Public attention to ethics in research involving human subjects typically emerges from shocking scandals.
The best-known examples include the Tuskegee syphilis study, the Willowbrook hepatitis experiments and the Jewish Chronic Disease Hospital case. In the Tuskegee study, poor black men in Alabama were observed for more than 40 years to study the natural history of syphilis, and medication was withheld even when effective treatment became available. In the Willowbrook case, mentally retarded children residing in an overcrowded state institution formerly located on Staten Island were deliberately infected with hepatitis to help researchers seeking an effective preventive vaccine. In the Jewish Chronic Disease Hospital experiment, elderly hospitalized patients at the former Brooklyn facility were told they were in a research study, but were not told they were being injected with live cancer cells to study the mechanism of immune reaction.
A recent discovery revealed bioethical breaches that extended beyond U.S. borders. In the 1940s, doctors from the U.S. Public Health Service deliberately infected Guatemalan prisoners, mental patients and soldiers with sexually transmitted disease material.
While a few scholars defended some aspects of these experiments, the studies were almost universally condemned as unethical and these cases are featured in bioethics courses for medical students, undergraduates and those pursuing continuing medical education.
In all these cases, the subjects were not offered the same protections and considerations as other populations. They were worse off than if they had never been included in the studies. Beyond harming the participants, these studies also damaged the reputation of scientific research in the eyes of the participant communities.
Today, medical research faces similar questions surrounding the issue of placebo controls in tests of HIV treatments in resource-strapped nations unable to provide proven preventive methods of treatment.
A leading example is that of clinical trials in developing countries in the late 1990s, designed to study the efficacy of a short-course regimen to prevent transmission of HIV from an infected pregnant woman to her offspring. At the time, a proven, effective way to prevent mother-to-child transmission existed in the United States and other industrialized countries. But for reasons of feasibility and cost, that method could not be introduced in resource-poor countries lacking the necessary infrastructure. The ethical controversy arose over the use of a placebo control in the experimental design of the short-course treatment. A placebo control would have been unethical in a similar study in the United States because pregnant women could have had access to an effective preventive method outside the study.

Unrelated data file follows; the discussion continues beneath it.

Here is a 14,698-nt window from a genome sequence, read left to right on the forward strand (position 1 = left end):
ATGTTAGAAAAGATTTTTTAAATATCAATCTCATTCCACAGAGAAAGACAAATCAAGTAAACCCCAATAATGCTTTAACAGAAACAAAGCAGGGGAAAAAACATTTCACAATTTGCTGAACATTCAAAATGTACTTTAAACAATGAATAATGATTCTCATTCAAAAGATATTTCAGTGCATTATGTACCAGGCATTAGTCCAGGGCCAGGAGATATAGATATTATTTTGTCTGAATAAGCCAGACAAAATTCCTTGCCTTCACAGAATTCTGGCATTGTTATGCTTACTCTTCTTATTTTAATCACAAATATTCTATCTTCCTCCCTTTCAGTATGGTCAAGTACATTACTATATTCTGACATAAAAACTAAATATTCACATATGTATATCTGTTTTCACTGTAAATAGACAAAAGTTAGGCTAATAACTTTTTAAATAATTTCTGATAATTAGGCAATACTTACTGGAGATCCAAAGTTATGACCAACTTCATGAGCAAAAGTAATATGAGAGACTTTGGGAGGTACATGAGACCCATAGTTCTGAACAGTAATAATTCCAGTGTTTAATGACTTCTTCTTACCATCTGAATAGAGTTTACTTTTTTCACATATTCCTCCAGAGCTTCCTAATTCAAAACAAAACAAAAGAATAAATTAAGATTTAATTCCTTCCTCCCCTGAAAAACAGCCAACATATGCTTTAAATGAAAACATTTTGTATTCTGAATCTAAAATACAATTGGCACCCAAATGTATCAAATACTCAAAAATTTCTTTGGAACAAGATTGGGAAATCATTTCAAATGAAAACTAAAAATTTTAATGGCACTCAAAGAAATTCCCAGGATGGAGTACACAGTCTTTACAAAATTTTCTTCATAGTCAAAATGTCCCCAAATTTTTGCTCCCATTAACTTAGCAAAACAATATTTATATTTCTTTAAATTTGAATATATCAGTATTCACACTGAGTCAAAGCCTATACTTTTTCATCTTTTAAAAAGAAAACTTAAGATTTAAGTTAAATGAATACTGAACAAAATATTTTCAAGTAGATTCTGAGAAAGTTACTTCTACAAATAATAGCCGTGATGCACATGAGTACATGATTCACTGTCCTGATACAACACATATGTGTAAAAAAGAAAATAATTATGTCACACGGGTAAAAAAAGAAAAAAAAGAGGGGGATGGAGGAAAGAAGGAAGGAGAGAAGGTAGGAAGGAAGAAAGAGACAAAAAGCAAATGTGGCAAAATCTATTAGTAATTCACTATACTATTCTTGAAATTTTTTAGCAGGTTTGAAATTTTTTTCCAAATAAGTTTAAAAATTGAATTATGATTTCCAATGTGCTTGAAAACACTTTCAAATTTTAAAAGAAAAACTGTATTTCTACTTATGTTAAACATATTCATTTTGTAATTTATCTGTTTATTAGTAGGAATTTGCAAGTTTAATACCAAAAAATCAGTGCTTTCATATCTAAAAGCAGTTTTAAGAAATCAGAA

Critics argued that a placebo-controlled design was unethical in developing countries, as it deprived women in that arm of the study of a method having a high probability of preventing HIV transmission. Study defenders replied that the women in the trial lacked access to an effective preventive method outside the trial, so they were not being made worse off by enrolling. The defenders also argued that this was the “standard of care” in the countries where the trial was carried out.
Now, given recent scientific advances in HIV prevention, we are likely to see a resurgence of that debate. A method of HIV prevention called pre-exposure prophylaxis (PrEP) has been shown to be effective in three clinical trials in the past couple of years. In July 2012 the Food and Drug Administration (FDA) approved a combination drug (brand name Truvada) for PrEP.
Arguably, it would be unethical to study a new preparation for pre-exposure prophylaxis with a design using a placebo control in the United States, since participants in such a trial could obtain Truvada outside the trial. In effect, individuals randomized to the control arm would be worse off after joining the study than they would be if they received a proven method of prevention from their physicians.
But what about members of at-risk populations in developing countries with a high burden of HIV disease? Approval of Truvada by the FDA does not ensure that regulatory authorities in Africa will consider the drug the “standard of care” in their countries. Besides, the drug is unlikely to be readily available outside clinical trials, at least initially, in most resource-poor countries.
So the question arises: should there be one global ethical standard for future research on biomedical HIV prevention? Or is it ethically acceptable to allow double standards—one for wealthy countries, in which a proven preventive method should be used as a comparator, and one for resource-poor countries, using a placebo control?
As an opponent of double standards in global health research, I contend that adherence to a single, universal standard is ethically the best option. Ultimately, it is the highest standard of care available anywhere, not the highest standard of care in the countries where the trials take place, that must be met to protect and serve the needs of study participants as well as medical research itself.